It may not have been what he intended, but last night President Bush ceded the ideological debate over the proper size and scope of government. Calling for “one of the largest reconstruction efforts the world has ever seen,” he made it absolutely clear where the responsibility for rebuilding the Gulf Coast region resides:
“Federal funds will cover the great majority of the costs of repairing public infrastructure in the disaster zone, from roads and bridges to schools and water systems.”
This new found faith in the vital role of government was echoed in his mea culpa of sorts, in which he acknowledged the abject failure of FEMA and the Department of Homeland Security:
“The system, at every level of government, was not well coordinated and was overwhelmed in the first few days. It is now clear that a challenge on this scale requires greater federal authority and a broader role for the armed forces, the institution of our government most capable of massive logistical operations on a moment’s notice.”
But perhaps most significant was the president’s acknowledgment that our nation is rife with deep and persistent poverty, that it is rooted in history and race, and that the government has an obligation to provide opportunity to all its citizens.
As all of us saw on television, there is also some deep, persistent poverty in this region as well. And that poverty has roots in a history of racial discrimination, which cut off generations from the opportunity of America. We have a duty to confront this poverty with bold action. So let us restore all that we have cherished from yesterday, and let us rise above the legacy of inequality.
Of course, the actual proposals and platitudes in last night’s speech are just so many words — the devil remains in both the details, and the execution. But the overall theme of big government lending a big hand to those in need, is more reminiscent of FDR’s New Deal than the Reagan Revolution. While I do not trust the president’s deeds to match his words, it is important to note that the disaster has forced his administration to adopt a classic liberal-progressive frame that neo-conservative think tanks have spent the better part of four decades drowning. Last night’s speech acknowledges that a strong, functioning, compassionate America requires a strong, functioning and compassionate federal government. It is not just a recognition of the need for good government, but rather, an implicit reminder that in a functioning republic, government is good.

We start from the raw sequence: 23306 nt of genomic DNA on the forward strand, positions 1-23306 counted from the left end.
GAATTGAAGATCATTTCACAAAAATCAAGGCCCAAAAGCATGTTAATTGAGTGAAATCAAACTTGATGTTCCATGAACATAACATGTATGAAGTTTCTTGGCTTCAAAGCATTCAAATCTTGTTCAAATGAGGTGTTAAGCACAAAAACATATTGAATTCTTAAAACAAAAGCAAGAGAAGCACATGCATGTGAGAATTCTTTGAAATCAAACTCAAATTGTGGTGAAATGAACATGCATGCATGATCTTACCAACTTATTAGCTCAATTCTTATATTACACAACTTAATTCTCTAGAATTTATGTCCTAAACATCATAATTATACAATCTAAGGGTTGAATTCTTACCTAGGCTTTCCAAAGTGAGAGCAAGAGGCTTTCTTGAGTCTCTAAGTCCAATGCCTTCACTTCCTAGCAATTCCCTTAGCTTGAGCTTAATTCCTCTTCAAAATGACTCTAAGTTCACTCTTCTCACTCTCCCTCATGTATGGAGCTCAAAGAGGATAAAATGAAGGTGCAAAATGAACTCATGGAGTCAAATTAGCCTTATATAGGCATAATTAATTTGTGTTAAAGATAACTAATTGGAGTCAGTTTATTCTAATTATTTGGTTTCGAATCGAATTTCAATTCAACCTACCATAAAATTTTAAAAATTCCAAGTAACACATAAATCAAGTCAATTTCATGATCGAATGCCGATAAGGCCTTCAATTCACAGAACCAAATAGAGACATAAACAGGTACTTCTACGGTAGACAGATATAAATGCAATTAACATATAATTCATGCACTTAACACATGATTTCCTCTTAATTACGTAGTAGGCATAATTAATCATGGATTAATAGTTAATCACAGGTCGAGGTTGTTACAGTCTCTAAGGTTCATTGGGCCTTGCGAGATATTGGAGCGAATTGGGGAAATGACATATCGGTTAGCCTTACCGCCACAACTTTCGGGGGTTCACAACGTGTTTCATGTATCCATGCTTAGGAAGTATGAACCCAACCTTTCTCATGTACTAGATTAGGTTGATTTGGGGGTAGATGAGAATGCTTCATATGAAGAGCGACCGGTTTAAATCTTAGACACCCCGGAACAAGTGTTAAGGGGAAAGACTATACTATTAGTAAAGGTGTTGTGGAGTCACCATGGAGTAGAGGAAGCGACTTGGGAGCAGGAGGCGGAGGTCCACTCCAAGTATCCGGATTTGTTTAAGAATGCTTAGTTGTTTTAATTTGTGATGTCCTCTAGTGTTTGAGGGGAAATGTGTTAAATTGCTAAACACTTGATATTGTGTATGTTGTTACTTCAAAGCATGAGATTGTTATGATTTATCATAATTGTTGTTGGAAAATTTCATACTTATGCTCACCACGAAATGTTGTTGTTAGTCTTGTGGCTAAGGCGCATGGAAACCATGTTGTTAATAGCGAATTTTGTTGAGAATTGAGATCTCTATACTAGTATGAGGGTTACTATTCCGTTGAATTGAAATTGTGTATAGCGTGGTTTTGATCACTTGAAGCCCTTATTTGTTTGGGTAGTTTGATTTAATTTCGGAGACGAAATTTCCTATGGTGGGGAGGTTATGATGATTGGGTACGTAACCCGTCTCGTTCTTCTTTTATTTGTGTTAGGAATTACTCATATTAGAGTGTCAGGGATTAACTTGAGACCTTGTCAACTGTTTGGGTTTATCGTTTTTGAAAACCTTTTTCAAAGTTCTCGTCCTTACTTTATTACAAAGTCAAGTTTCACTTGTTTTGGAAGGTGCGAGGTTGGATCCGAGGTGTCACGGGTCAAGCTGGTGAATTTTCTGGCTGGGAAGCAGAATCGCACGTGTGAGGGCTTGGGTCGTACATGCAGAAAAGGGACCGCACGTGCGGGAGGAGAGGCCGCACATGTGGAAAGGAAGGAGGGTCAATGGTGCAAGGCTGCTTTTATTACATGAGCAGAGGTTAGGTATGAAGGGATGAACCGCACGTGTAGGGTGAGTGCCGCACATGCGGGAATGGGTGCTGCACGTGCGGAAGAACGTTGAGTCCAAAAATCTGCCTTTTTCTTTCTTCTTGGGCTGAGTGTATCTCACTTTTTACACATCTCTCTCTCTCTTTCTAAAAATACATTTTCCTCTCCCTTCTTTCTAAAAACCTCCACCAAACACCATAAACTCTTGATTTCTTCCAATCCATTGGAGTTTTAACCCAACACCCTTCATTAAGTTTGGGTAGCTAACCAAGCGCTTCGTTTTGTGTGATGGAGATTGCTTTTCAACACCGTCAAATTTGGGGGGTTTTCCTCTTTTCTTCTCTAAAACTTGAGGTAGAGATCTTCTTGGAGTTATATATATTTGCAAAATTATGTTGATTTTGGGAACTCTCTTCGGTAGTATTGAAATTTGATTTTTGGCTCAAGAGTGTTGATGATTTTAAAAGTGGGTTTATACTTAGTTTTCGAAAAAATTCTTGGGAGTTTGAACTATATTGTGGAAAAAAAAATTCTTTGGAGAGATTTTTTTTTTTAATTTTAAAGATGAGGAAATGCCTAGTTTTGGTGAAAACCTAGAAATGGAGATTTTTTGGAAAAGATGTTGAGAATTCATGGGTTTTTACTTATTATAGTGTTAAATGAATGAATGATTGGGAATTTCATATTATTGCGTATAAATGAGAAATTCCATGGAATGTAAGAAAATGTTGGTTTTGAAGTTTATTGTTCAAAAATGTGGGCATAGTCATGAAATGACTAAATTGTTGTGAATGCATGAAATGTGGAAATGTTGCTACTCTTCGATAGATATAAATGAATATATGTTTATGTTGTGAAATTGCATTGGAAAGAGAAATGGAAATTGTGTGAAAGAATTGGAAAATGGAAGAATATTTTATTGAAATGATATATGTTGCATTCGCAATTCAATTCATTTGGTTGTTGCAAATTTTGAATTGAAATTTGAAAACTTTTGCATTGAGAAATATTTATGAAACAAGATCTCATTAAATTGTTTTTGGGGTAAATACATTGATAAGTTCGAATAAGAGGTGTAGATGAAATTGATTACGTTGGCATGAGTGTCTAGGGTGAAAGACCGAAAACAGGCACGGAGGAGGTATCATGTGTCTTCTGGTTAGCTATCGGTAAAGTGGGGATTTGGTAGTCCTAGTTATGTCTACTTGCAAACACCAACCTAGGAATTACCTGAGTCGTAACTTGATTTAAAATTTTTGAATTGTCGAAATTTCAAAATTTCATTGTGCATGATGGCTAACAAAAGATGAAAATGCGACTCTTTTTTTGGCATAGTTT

As with the Mississippi flood of 1927, historians may look back on Hurricane Katrina and see a tidal surge of political change. Author John M. Barry writes that before this unprecedented natural disaster there was no national consensus that the federal government should fund large public works. But the Coolidge administration’s initial inept and callous response gave way under popular pressure to massive and widely successful reconstruction and employment programs… setting a precedent for FDR’s vastly larger New Deal a decade later.
In the immediate wake of Hurricane Katrina, President Bush — like Coolidge before him — seemed genuinely taken aback by criticism of the federal response. Taken at face value, “Brownie, you’re doing a heck of a job,” was a declaration that everything was going according to plan… a plan that clearly did not envision a decisive federal role in a regional emergency.
All that has now changed. Confronted with an angry public backlash and plummeting poll numbers, Bush has been forced to adopt the language of liberalism, if not the ideals themselves. This is an opportunity that must not be wasted, and it is imperative now that Democrats in Congress remain absolutely disciplined and vigilant… for only relentless oversight can assure a successful reconstruction. The stakes are high, not only for the people of the Gulf Region, but for the future direction of our nation. $200 billion in reconstruction can buy a lot of roads and bridges and schools… but if it is spent wisely, compassionately, and effectively, it will also make a large down-payment on restoring Americans’ faith in government.
Hurricane Katrina cut through the impenetrable bullshit of Grover Norquist and his fellow neo-cons as easily as it breached the concrete walls of the 17th Street Canal. By abandoning their rhetoric, President Bush may have sounded the death peal of a movement, and history may look back on last night’s speech as the moment a failed ideology drowned in a bathtub of its own creation: the flooded, corpse-ridden streets of New Orleans.
[Cross-posted at Daily Kos]